Dear Daughters: 5 Things I Want You to Know.

Dad and daughter

 

By Ty Phillips

Dear Daughters,

As a parent, there is no end to the knowledge and love that I want you to carry into your life and relationships. It’s hard to break any of these myriad pearls of fatherly over-protectiveness and concern into five  primary wishes that I have for you, but try I must.

I love you.

Before anything else in life, it is imperative that our children know how much we love them. I hear adults tell me all the time that they went years without ever hearing their parents say that they loved them. I don’t think that there is a more profound influence on our children than the sense of security and self worth they will receive from knowing without doubt, that their parents love them.

Yes, you will make mistakes.

Yes, you irritate me at times. We have argued and I will love you always, regardless. Mistakes are made by all of us. All of us make terrible decisions that we will come to regret and so will you. Through this however, you need to know that love—my love—is unconditional.

Be Yourself

Children will always look to the eyes of their parents for approval. Sadly, so often they feel they have failed. They have not lived up to the expectations their parents have set for them to be this kind of son or that kind of daughter.

This little boy wants a doll and dad gets upset. He isn’t raising no fag. A little girl wants to play with trucks and ‘boy things’ but the pastor at church said, “I have to stomp out that lesbian spirit in my daughter and make her conform to femininity as I see it.”

Those two issues are just the normal. Dad loves sports, kids love science. Dad loves to read, kids love to not read. All we can do is encourage them and love them. They look to us for their sense of self—their sense of personal value—just as we did to our parents.

I want you to know that no matter what you choose to be or what you want to play with, I will be there for you.

Define Yourself

As you grow up, you will fall in love. You will have your heart broken and you will fall in love again. It will seem as if the world rises and falls with your first loves and hopefully one day, that great and lasting love will make you feel the same way.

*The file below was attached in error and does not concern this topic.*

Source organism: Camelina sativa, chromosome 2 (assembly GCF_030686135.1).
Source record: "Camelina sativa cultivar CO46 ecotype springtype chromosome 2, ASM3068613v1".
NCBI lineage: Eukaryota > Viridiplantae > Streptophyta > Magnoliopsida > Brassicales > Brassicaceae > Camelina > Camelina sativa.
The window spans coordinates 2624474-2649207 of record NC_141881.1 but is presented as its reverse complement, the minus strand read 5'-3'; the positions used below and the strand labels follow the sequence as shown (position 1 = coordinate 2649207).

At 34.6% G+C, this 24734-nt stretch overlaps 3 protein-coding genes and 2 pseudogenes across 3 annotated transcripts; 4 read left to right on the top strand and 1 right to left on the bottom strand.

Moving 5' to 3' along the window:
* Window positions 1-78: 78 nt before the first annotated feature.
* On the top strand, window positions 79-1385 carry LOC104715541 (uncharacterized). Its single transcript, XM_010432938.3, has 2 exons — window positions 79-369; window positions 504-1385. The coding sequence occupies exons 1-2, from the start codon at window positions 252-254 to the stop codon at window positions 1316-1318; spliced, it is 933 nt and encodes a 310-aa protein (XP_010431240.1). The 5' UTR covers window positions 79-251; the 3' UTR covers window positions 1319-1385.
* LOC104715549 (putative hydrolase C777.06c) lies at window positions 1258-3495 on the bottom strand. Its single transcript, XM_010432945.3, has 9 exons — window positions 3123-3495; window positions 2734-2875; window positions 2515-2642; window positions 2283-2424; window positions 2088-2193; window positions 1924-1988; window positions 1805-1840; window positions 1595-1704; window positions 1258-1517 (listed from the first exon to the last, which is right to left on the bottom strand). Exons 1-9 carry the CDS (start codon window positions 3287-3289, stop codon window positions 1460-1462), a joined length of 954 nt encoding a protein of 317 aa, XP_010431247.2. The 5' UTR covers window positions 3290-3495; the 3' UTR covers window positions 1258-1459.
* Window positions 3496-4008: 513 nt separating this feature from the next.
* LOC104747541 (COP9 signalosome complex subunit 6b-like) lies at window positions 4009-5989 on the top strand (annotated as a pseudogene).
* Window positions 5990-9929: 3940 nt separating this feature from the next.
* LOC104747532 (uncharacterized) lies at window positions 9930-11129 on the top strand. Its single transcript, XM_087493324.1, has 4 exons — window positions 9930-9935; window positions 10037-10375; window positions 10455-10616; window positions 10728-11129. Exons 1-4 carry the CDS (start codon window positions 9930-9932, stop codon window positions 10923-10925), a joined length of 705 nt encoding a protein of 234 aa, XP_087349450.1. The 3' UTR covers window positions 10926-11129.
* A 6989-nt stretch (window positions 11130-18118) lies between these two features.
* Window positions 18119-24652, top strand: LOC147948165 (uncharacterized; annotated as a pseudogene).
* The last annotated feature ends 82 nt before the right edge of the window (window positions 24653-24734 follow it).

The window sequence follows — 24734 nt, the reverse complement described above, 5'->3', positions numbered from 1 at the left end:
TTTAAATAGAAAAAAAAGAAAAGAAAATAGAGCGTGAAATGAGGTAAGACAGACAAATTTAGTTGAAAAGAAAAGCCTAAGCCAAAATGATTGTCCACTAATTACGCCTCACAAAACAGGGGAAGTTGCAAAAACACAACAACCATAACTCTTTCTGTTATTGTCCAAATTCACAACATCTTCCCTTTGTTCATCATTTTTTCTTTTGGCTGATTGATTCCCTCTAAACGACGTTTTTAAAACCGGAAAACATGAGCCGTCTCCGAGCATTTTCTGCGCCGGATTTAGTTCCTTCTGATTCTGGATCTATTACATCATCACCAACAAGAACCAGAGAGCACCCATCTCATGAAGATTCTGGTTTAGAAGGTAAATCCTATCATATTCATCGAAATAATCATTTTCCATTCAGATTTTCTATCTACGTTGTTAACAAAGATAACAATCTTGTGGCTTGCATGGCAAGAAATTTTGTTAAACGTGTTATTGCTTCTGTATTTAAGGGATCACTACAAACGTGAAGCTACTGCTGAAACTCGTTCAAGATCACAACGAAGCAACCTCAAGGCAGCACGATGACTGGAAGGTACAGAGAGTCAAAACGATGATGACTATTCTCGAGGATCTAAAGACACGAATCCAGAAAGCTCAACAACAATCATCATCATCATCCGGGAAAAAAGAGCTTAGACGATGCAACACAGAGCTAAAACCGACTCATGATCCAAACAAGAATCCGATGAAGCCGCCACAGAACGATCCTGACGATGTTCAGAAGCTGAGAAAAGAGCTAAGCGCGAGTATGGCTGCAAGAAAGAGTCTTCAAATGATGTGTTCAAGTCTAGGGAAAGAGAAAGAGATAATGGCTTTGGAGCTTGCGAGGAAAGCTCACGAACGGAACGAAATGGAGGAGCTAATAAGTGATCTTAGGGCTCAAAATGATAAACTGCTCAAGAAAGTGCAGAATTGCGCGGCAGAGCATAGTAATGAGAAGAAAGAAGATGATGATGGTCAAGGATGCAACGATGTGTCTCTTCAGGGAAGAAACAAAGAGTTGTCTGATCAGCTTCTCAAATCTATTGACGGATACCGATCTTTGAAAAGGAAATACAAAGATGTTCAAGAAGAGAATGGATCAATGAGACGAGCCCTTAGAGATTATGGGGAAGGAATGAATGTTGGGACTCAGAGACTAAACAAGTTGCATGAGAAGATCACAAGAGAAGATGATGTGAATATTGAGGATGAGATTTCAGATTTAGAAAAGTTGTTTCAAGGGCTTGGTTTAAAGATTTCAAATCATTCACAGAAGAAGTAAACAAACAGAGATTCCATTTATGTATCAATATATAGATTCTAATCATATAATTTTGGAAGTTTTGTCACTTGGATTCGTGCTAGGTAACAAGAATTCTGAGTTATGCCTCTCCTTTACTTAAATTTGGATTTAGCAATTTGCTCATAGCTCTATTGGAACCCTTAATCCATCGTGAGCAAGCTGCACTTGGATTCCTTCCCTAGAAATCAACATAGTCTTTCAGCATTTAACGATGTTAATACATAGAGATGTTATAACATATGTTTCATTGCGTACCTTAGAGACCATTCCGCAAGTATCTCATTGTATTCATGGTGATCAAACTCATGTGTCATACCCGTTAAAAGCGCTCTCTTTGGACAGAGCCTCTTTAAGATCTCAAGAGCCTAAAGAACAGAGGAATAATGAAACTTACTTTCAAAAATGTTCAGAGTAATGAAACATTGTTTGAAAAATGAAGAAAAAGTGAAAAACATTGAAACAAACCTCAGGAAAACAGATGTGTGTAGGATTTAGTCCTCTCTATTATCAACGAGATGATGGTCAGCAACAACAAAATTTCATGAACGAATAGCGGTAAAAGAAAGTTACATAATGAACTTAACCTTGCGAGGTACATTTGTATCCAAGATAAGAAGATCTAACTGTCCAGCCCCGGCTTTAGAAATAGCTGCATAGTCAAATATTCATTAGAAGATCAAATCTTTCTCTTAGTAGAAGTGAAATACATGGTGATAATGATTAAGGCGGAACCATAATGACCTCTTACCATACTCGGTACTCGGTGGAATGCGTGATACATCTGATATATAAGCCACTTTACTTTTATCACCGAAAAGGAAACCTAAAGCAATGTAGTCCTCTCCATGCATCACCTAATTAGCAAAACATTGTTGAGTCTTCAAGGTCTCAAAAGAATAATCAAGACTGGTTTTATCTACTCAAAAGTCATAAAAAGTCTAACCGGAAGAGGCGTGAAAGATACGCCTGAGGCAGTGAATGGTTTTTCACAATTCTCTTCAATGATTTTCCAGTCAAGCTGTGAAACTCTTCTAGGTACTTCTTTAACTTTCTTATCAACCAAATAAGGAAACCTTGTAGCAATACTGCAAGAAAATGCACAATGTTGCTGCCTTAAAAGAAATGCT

What I want you to know is that you can define yourself. Make sure that you are loved for who you are not who someone wants you to be.

Have your own hobbies, your own goals, your own passions. If they want to join you, that’s great, but don’t feel the need to remake who you are in order to conform to a set standard of what that person wants.

Love is not physical attraction; its foundation is respect.

Their love is real when who you are is cherished; when your opinions and desires matter just as much as their own. Be a partner by first being an individual.

There is never a time when control is okay; when your friends, your job, your faith or lack of, is chosen for you. Defining who you are, means that the decision for you are made by you. Your dress, your body, your boundaries are yours and yours alone.

Be Open to Mistakes

I never want to see you hurting, but I will be happy to see you fail. Not because I don’t want to see you succeed but because I know you are trying.

Don’t be afraid to take that risk, to make that plunge into the unknown. We all falter, we all fail, but what makes you who you are is how often you keep moving forward.

Whether you want my help, you will always have it. Know, that when you are down, I will encourage you, when you are up. I will praise you and when you reach out.

I will always be there to lift you.

My mistakes have not defined me and they will not define you, no matter how much others may want them to. You will be defined by what you choose to learn from those mistakes. The mistakes I made brought me to this point in my life. I will not judge you for yours.

Be courageous.

Be open to others

In the beginning I told you that I will always love you. What I want you to know is that we grow by loving others. Our success is not defined in what we have gained but in who we have helped. You can succeed by being honest, by being compassionate and by having open arms for all those who need.

This does not mean that you falter over and over in your own life, but that you love yourself enough to be able to truly help others. Your strength will shine for your family, your friends and for those in need.

Don’t ever feel that you cannot offer a smile, a kind word or a piece of advice; but also don’t forget that you can say no.

You will be who you need to be and if I can see you carry anything on, it is that you love those in need as I have loved you.

Love,

Dad

 

Photo: (source)

Editor: Dana Gornall

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Ty Phillips

Ty Phillips is the co-founder and director of The Tattooed Buddha. A former big city bouncer, now pacifist Buddhist minister, and writer he spends his time counseling youth and hard to reach adults in peaceful and engaged means. Using his past as an example, he is able to engage those who would otherwise probably not seek out and relate to dharma teachers. Ty is a contributing author for The Good Men Project, Rebelle, BeliefNet, Patheos and The Petoskey News. He is a long term Buddhist and a lineage holder, as well as a father to three amazing girls and a tiny dog named Fuzz. You can see his writing at The Good Men Project, BeliefNet, Rebelle Society.
By | 2016-10-14T07:52:43+00:00 February 14th, 2015|blog, Family & Parenting, Featured|0 Comments

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